"The decision to withdraw was actually a life-saving measure. If we had not withdrawn, there would have been a massacre."
That is the assessment of an Iraqi serviceman who worked in the Anbar Operations Command in Ramadi, and whose contingent withdrew when Islamic State (IS) gunmen overran the city on May 17.
The serviceman, who spoke to RFE/RL's Radio Free Iraq in Baghdad on condition of anonymity, had arrived in the Iraqi capital two days earlier from Habbaniya, the city east of Ramadi where Iraqi troops were evacuated after the pullout.
In a dramatic eyewitness account of the events immediately preceding the Iraqi Army's withdrawal, the serviceman -- who is himself from Ramadi -- described how government forces had been left depleted, woefully undersupplied, and unable to counter the attacking IS militants.
The serviceman also said that there had been insufficient air cover -- including from the U.S.-led coalition -- to help ground forces combat IS.
One day before the Iraqi soldier gave his account to RFE/RL on May 25, U.S. Defense Secretary Ashton Carter accused Iraqi forces of showing "no will to fight" and having "failed to fight" in Ramadi despite "vastly outnumber[ing]" the enemy, retreating and leaving behind large numbers of U.S.-supplied vehicles, including tanks.
Regiments 'In Name Only'
By the time Ramadi fell, Iraqi forces had not been resupplied for a month, according to the serviceman. "It was a situation of being deprived of supplies in the face of large numbers. We were regiments in name only; our ranks were depleted, with some being on leave and others who had been wounded," he said. "Even our ammunition was running low."
In response to calls to resupply the forces in Ramadi, Baghdad sent about "seven or nine" Humvees, four-wheel-drive military vehicles. But these were "certainly not sufficient, given the magnitude of the threat we were facing," the serviceman told RFE/RL.
In this situation, even the Iraqi Golden Division -- a highly capable, U.S.-trained special-forces unit commanded by Major General Fadhil Jalil al-Barwari -- was forced to withdraw, a move that has been seen as a turning point in the battle for Ramadi. (Barwari, who refused to comment on the retreat, described the withdrawal of his forces as "tactical.")
Not Enough Air Strikes?
As IS resupplied its forces from Mosul and Salahuddin, Iraqi forces inside Ramadi were said to have found themselves overwhelmed.
Iraqi troops were told that air cover would be intensified. But the Iraqi Air Force had "limited capabilities," the serviceman said.
The serviceman also said the U.S.-led coalition had not provided enough air support to help Iraqi ground forces combat IS. "As far as the American, Australian, and other coalition warplanes were concerned, they came in only in the event of a major attack," he said.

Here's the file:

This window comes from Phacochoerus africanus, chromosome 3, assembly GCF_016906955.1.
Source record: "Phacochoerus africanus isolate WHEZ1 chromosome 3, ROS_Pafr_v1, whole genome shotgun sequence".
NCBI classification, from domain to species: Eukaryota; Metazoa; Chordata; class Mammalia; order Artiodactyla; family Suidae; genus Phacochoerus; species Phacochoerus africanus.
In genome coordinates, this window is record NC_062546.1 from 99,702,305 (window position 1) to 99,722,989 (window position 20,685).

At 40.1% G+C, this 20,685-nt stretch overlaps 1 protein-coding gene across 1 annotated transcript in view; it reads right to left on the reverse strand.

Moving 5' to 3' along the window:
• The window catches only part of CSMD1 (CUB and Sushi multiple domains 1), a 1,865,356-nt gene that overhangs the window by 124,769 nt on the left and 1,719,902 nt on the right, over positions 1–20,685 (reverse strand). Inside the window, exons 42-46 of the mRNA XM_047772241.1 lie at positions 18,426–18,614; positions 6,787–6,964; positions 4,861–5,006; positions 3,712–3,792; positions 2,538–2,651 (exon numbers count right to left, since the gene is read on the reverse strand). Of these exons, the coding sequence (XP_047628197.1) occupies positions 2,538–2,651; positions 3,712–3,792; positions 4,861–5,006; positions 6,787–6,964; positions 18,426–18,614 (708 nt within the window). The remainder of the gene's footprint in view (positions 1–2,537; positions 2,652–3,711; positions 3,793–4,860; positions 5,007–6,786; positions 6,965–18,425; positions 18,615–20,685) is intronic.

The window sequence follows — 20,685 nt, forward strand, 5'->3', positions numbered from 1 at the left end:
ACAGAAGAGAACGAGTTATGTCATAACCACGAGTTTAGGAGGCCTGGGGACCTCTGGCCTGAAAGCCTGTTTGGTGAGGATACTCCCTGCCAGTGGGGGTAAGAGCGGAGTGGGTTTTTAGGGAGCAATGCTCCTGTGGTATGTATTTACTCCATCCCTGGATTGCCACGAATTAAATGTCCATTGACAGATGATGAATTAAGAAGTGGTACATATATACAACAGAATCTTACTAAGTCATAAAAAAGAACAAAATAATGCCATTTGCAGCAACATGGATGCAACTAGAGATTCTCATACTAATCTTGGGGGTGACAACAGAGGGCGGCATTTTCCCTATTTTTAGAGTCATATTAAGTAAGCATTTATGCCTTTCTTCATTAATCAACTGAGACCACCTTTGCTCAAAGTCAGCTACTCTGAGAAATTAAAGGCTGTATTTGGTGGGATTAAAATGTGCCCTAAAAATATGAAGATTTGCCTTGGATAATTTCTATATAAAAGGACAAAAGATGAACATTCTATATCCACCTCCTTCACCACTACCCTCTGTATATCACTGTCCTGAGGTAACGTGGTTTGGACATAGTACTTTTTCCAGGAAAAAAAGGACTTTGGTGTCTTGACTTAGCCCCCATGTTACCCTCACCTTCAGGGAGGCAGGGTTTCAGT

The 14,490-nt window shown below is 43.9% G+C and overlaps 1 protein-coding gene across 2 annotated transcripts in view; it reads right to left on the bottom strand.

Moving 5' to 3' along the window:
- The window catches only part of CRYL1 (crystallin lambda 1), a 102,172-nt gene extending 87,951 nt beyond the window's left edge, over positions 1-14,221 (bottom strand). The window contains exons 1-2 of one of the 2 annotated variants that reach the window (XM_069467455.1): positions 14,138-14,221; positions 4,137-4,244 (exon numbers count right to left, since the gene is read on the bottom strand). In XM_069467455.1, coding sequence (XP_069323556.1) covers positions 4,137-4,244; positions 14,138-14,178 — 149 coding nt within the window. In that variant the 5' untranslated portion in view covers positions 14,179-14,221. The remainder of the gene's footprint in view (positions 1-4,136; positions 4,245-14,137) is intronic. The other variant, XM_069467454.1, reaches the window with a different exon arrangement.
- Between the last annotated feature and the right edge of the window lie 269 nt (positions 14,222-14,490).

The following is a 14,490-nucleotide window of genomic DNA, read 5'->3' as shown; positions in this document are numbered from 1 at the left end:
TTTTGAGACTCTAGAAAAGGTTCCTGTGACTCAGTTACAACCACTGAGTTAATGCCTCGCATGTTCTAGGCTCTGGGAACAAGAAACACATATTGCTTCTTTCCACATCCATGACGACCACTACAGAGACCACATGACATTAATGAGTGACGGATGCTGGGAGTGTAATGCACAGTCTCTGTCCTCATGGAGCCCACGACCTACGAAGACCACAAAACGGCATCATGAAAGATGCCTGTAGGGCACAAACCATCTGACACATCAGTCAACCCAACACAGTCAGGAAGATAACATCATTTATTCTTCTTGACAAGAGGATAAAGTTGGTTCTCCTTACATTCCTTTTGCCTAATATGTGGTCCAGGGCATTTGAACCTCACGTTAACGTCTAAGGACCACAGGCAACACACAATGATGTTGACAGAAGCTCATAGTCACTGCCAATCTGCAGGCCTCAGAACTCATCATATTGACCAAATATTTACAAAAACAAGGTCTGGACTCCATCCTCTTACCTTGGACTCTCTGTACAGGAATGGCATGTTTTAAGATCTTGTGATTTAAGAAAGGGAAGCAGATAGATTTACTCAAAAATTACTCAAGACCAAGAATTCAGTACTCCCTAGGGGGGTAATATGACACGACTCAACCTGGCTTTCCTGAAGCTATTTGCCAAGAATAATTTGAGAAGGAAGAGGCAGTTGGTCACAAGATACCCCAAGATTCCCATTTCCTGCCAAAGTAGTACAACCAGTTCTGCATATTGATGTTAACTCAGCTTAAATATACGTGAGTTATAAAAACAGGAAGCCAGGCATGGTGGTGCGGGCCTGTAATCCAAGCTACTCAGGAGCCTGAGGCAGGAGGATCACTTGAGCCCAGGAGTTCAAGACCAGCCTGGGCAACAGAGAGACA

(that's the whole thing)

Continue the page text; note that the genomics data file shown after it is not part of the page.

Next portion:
The eyewitness account echoes comments from Iraqi military officials who said that while the U.S.-led coalition had bombed the edges of Ramadi, there had not been enough air strikes.
The serviceman also spoke of the difficulties with intelligence and with coordination between the Iraqi ground troops, Baghdad, and the U.S.-led coalition.
While ground units had supplied Baghdad with intelligence about IS movements -- including that many of the IS militants who had been driven out of Salahuddin Province were making their way across the desert to Anbar -- the Iraqi government found itself "between a rock and a hard place" when it came to responding.
Iraq had difficulties requesting air support from the U.S.-led coalition. "Their planes fly in line with their own orders, not ours," the serviceman said.
And calling in the Iran-backed Shi'ite militia, the Popular Mobilization Units, would have meant a "touchy political decision," the serviceman added.
Isolated Amid IS Surge
The serviceman described how Iraqi forces found themselves trapped and surrounded after IS gunmen moved into Ramadi city center and its government complex. "We were caught in the middle," he said.
His unit cut off from ground troops to the east of the city, who had already begun withdrawing to the town of Habbaniya east of Ramadi, the serviceman said his comrades were "left isolated."
IS infiltrated Ramadi from the Albu Farraj area across the Euphrates River to the north of the city, taking advantage of the dry riverbed to cross on foot.
Once they reached the city center, IS carried out several suicide truck bombings and used armored earth-moving equipment and trucks to destroy defenses. The day before the withdrawal, IS detonated 25 truck bombs at the Anbar Operations Headquarters, according to the serviceman.
"We realized we were surrounded," he said. "There were 1,500 of us in that small 3-square-kilometer circle."
The serviceman rejected claims that Iraqi troops had crumbled in the face of just a small number of Iraqi fighters. He said that the total IS force had been "in the hundreds."
No Will To Fight?
The serviceman also contradicted Carter's suggestion that Iraqi troops had "no will to fight" in Ramadi.
The serviceman said that Iraqi forces did have the desire to try to retake the town. "I would be lying if I said we don't have the desire," he said. "But desire without the needed wherewithal is not enough."
To recapture Ramadi would require a "concentrated air campaign" alongside heavy ground-troop deployment in eastern Ramadi and Habbaniya, the serviceman said.
And the Iraqi government announced on May 26 that it had launched an operation to retake Anbar Province from IS. The announcement, on Iraqi state television, came a day after Iraq's prime minister, Haidar al-Abadi, told the BBC that his forces would take back Ramadi "within days."
Meanwhile, the IS takeover of Ramadi has exacerbated the humanitarian crisis in Anbar and in Baghdad. More than 55,000 people have fled Ramadi since IS overran the city, the United Nations Population Fund has said.
-- Joanna Paraszczuk based on an interview conducted by RFE/RL's Radio Free Iraq